This isn’t a new habit for me, mind you: I’ve always enjoyed reading philosophical, magical and mystical texts. I’ve half-joked with friends that I’m some kind of amphibian: I need to spend a least part of my day submerged in the fantastic. This isn’t necessarily a healthy way to live, but to quote Shirley Jackson, “No live organism can continue for long to exist sanely under conditions of absolute reality; even larks and katydids are supposed, by some, to dream.”
There are rewards, too, though: Learning to safely entertain multiple contradictory ideas is one of them; developing a sense for symbolism and correspondences is another.… Read the rest
Via blogger Travis Apollonius, comes news of a new esoteric journal titled Correspondences. Sound intriguing?
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Correspondences seeks to create a public academic forum devoted to discussion and exposition of issues and currents in the field commonly known as ‘Western esotericism.’ The editors acknowledge that the use of “Western esotericism” as an umbrella term for a widely variant field of alternate scientific and religious ideas is problematic. Thus, articles related to esoteric currents from other global cultural centers may be accepted if a connection to alternative currents in “western culture” is implicitly established. The following list of areas of study is provided for clarification:
Alchemy, Anthroposophy, Astrology, Eco-spirituality, Esotericism in art, literature, and music, Freemasonry, Geomancy, Gnosticism, Hermeticism, Illuminism, Initiatory secret societies, Kabbalah, Magic, Mesmerism, Mysticism, Naturphilosophie, Neo-paganism, New Age, Occultism, Occulture, Paracelsianism, Rosicrucianism, Satanism, Spiritualism, Theosophy, Traditionalism, Ufology, Witchcraft.
Correspondences encourages submissions from a variety of disciplinary backgrounds such as: History of Religions, Sociology, Art History, Philosophy, History of Science, Literature, Musicology, and Cultural Studies, just to name a few.
Philip K. Dick’s innovative science fiction is best-known for its portrayal of characters trapped in Gnostic false realities which they may unravel by way of divine or god-like helpers, mystical experiences, and active paranoia. As his career progressed, his novels became increasingly bizarre—and increasingly autobiographical. By the time he died in 1982, he had come to regard his collected work not as the production of his own fertile imagination, but as a kind of Scripture; the novelization of essential truths revealed to him in a series of visionary experiences with a higher intelligence.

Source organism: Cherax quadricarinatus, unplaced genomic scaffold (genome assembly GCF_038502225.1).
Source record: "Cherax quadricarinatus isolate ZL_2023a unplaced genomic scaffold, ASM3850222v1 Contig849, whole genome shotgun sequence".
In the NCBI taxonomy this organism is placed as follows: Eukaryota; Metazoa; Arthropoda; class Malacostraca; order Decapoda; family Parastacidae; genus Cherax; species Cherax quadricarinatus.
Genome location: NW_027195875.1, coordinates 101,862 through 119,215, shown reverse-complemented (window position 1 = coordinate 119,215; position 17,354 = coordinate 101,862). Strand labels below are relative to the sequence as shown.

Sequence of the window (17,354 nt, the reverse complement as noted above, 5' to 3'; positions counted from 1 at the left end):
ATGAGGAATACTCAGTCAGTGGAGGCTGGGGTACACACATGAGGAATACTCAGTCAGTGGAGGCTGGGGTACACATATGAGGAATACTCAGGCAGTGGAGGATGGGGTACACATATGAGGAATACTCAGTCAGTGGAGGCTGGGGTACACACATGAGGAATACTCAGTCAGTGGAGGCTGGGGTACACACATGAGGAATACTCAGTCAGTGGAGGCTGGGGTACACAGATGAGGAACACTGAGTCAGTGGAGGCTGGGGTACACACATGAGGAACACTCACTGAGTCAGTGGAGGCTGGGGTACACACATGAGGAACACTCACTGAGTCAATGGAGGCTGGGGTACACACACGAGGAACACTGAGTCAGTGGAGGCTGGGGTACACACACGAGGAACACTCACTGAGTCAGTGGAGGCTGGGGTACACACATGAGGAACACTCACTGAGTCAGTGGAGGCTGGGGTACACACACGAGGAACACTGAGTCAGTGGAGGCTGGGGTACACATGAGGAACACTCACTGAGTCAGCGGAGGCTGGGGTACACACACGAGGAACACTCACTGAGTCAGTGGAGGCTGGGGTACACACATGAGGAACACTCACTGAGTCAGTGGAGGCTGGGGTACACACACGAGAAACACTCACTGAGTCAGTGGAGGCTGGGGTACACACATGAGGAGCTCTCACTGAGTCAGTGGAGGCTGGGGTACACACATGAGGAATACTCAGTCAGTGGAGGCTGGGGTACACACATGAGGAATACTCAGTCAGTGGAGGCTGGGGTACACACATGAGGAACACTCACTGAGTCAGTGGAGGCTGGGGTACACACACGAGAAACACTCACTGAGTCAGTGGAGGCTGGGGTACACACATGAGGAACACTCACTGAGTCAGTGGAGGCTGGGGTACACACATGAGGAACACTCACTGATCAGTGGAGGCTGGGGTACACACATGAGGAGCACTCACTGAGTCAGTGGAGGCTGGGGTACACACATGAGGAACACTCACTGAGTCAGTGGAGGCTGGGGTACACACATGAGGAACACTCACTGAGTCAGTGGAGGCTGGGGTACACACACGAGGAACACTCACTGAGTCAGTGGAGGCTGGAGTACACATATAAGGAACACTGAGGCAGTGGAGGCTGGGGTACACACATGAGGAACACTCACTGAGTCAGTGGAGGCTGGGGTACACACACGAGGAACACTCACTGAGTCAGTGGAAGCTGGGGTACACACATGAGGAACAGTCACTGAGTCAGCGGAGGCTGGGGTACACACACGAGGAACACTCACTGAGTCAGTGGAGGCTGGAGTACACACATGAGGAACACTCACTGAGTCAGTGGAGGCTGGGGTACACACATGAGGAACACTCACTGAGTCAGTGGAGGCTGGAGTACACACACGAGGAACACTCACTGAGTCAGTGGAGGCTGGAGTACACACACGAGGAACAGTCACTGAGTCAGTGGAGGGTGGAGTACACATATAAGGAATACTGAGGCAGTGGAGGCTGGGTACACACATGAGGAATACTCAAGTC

A new window into the intense process of dizzying introspection by which Dick struggled to explicate his mystical experiences has recently opened with the publication of a 900-page collection of his private papers. As Daniel Karder of The Guardian puts it, “…if you want to know what it’s like to have your world dissolve, and then try to rebuild it while suffering mental invasions from God, Asklepios or whomever, you should read The Exegesis:”
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Philip K Dick rewired my brain when I was a mere lad, after I plucked Clans of the Alphane Moon at random from a shelf in my local library.
Jonathan Talat Phillips | The DisinfoCast with Matt Staggs: Episode 11The Electric Jesus: The Healing Journey of a Contemporary Gnostic, on The DisinfoCast with Matt Staggs.
The father of physics was deeply involved with esoteric and Kabbala studies, and was convinced that Jewish scripture and the geometry of temples contained crucial worldly secrets, the Daily Mail reveals:
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He laid the foundations of classical physics and is considered to be one of the greatest scientists of all time. But Sir Isaac Newton was also deeply interested in the occult and applied a scientific approach to the study of scripture and Jewish mysticism.
Now Israel’s national library, which contains a vast trove of Newton’s esoteric writings, has digitised his occult collection and posted it online. Among the yellowed texts is Newton’s famous prediction of the apocalypse in 2060.
Newton learned Hebrew and delved into the study of esoteric Jewish philosophy, the mysticism of Kabbala and the Talmud. He based his calculation on the end of days on information gleaned from the Book of Daniel, which projected the apocalypse 1,260 years later.